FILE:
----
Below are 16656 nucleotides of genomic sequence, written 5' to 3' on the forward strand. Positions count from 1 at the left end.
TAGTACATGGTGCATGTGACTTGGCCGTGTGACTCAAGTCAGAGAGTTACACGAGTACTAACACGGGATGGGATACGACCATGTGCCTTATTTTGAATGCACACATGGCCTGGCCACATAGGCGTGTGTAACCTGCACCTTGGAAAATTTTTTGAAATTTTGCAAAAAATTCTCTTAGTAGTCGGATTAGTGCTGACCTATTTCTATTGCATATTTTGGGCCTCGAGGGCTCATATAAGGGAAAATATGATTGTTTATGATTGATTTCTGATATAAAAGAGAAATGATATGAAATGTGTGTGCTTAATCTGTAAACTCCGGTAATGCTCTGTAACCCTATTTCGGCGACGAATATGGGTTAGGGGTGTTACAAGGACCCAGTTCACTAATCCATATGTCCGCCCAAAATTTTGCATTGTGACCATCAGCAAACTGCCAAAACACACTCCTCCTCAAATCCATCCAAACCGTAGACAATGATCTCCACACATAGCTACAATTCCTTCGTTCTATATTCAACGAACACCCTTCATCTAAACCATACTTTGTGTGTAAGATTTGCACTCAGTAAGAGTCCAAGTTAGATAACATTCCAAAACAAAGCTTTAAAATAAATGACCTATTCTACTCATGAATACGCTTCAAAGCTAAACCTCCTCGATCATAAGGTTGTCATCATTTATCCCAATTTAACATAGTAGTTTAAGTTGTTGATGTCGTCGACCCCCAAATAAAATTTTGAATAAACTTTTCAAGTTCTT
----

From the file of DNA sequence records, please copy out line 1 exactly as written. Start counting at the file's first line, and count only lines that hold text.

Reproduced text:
Below are 16656 nucleotides of genomic sequence, written 5' to 3' on the forward strand. Positions count from 1 at the left end.